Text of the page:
Just one in three young adults owned a home last year, down from more than half of 25 to 34 year-olds being homeowners 20 years prior, a new report has found.
Property price rises have greatly outpaced income growth for young people, with average house prices rising 173% in England since 1997, compared with a 19% growth in real incomes for young adults aged 25 to 34, analysis by the Institute for Fiscal Studies found.
That’s a jump in average house prices from £86,000 in 1997, to £234,000 in 2017 - a rise “much higher” than that seen in other large, developed economies, according to the ‘Barriers to homeownership for young adults’ report.
The gap between average house price and income rises has been blamed for some of the challenges young adults face in saving for a deposit.
The IFS analysis examined how barriers to home ownership have shifted over the past 20 years.
“Many young adults cannot borrow enough to buy a cheap home in their area, let alone an average-priced one”
It found that compared with 1996, where over 90% of 25 to 34-year-olds would have been able to buy a house locally with a 10% deposit and borrowing 4.5 times their salary, by 2016, that proportion had fallen to 60%.
Around half of young adults wanting to own a home would need to save half of their net annual salary to raise the 10% deposit needed to purchase one of the cheapest homes in their area. This is compared with one in 10 young adults in 1996.
Meanwhile, more than three out of four young adults would need to spend more than six months’ income on a 10% deposit to buy a median property in their area - up from one-in-three twenty years ago.
Polly Simpson, research economist co-author of the paper, said: ”Big increases in house prices compared to incomes over the last two decades mean that it is increasingly difficult for young adults to get on the housing ladder, even if they do manage to save a 10% deposit.
“Many young adults cannot borrow enough to buy a cheap home in their area, let alone an average-priced one. These trends have increased inequality between older and younger generations, and within the younger generation too.”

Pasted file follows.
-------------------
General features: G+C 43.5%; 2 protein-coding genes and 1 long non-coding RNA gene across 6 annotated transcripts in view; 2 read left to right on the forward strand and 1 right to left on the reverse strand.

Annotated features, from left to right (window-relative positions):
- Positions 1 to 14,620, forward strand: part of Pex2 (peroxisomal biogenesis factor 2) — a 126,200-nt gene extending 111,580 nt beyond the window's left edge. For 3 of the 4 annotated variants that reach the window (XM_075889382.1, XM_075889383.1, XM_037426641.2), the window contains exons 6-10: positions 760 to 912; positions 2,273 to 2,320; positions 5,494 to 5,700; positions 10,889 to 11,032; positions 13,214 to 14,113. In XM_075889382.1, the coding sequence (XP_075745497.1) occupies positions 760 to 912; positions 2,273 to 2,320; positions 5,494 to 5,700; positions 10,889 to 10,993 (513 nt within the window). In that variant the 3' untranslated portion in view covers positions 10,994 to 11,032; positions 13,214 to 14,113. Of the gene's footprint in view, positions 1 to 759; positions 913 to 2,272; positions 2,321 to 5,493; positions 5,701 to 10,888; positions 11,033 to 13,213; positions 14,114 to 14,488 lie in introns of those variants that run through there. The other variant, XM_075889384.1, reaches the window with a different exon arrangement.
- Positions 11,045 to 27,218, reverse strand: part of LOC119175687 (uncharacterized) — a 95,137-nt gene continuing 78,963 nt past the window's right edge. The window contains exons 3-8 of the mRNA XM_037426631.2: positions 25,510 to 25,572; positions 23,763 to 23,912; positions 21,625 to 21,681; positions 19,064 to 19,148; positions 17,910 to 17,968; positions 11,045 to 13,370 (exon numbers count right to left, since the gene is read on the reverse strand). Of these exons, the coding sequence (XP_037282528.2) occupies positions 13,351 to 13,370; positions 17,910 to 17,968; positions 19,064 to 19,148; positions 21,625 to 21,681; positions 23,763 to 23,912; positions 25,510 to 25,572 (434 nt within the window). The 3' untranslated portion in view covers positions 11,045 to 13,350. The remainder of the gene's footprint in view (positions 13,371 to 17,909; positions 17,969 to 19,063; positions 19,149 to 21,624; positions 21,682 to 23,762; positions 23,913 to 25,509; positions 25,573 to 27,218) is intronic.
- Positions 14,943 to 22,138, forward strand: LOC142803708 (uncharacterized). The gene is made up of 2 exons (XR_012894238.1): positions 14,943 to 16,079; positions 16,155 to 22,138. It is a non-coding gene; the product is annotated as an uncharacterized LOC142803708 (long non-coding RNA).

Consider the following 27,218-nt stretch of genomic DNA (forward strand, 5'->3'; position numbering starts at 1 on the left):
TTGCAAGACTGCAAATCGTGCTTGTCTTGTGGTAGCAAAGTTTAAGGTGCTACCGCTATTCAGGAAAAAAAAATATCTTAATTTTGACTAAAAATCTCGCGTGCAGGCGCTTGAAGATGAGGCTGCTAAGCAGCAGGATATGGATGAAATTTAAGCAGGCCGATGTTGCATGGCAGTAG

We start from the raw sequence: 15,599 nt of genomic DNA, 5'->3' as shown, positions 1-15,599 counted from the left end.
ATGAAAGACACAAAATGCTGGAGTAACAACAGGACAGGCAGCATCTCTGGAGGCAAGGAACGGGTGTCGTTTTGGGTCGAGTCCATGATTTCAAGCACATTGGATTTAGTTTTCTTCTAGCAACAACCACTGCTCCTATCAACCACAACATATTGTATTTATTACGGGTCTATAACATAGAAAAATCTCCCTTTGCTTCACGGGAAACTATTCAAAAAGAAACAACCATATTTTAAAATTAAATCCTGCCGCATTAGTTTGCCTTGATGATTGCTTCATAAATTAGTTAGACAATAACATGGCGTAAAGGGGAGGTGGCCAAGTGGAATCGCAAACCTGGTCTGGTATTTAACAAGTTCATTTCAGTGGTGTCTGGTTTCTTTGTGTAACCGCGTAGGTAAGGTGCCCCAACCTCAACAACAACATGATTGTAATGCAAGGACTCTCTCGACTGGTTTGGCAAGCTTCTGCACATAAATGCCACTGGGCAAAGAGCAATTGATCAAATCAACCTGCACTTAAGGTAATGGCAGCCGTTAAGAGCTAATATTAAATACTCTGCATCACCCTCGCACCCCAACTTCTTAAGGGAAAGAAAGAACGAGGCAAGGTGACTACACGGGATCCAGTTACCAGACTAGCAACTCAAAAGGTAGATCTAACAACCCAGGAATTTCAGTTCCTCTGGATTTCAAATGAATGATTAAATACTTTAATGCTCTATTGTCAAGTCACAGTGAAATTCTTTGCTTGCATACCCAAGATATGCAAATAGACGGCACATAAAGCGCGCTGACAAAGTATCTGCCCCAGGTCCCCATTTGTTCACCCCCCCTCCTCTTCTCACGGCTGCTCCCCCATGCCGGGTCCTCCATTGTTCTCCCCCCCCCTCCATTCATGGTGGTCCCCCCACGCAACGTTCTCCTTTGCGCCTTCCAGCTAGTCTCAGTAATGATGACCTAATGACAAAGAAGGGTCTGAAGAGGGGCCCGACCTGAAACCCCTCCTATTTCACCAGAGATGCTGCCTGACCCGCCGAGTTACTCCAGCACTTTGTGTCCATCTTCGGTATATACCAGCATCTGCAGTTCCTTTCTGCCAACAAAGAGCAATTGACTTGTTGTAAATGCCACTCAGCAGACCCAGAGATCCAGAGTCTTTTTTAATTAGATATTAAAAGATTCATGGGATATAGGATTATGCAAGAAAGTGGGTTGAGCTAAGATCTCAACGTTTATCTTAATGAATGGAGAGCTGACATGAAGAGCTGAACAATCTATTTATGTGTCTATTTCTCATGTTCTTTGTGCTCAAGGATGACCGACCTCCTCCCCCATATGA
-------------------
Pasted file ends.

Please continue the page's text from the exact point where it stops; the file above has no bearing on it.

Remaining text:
London has seen the most drastic surge, with average house prices jumping more than 250% from £132,000 to £467,000 in the 20 years up to 2017 - and those on middle incomes losing out the most.
House prices have remained stable or have fallen in the rest of the UK, meaning raising a deposit may be easier than for non-London dwellers.
While homeownership among young adults has fallen, rents have risen along with the cost of renting, which has also outpaced real income growth for young adults.
Most of the increase in rents and house prices occurred before the 2008 financial crash, the report said.
It says the key to increasing homeownership among younger generations is to increase the supply of housing and lowering property prices, in conjunction with government policies to aid first-time buyers to get on the housing ladder, such as lifetime ISAs and Help To Buy schemes.
Jonathan Cribb, senior research economist at the IFS and co-author of the paper, said: “The most economically productive and wealthiest parts of England – London and the South East – are those with the most restrictive planning constraints.
“It is unsurprising that these areas have also experienced the biggest house price increases. Increasing the responsiveness of construction to house prices is a necessary part of the solution, particularly in these areas.
“Unlike other policy alternatives, this would both help reduce house prices, boost homeownership and reduce rents, benefiting renters, some of whom will never own.”
A spokesman for the Ministry for Housing, Communities and Local Government said: “This government is committed to helping more people get on the housing ladder and last year saw the highest number of first time buyers for over a decade.
“Through our Help to Buy scheme and the cut in stamp duty for first time buyers we are helping restore the dream of home ownership for a new generation.
“Over 1.1m properties have been built since 2010 and our targeted investment and planning reform will deliver more of the homes communities need.”
The Government said the Help To Buy scheme has assisted nearly 170,000 people to buy a home since it was launched in 2013.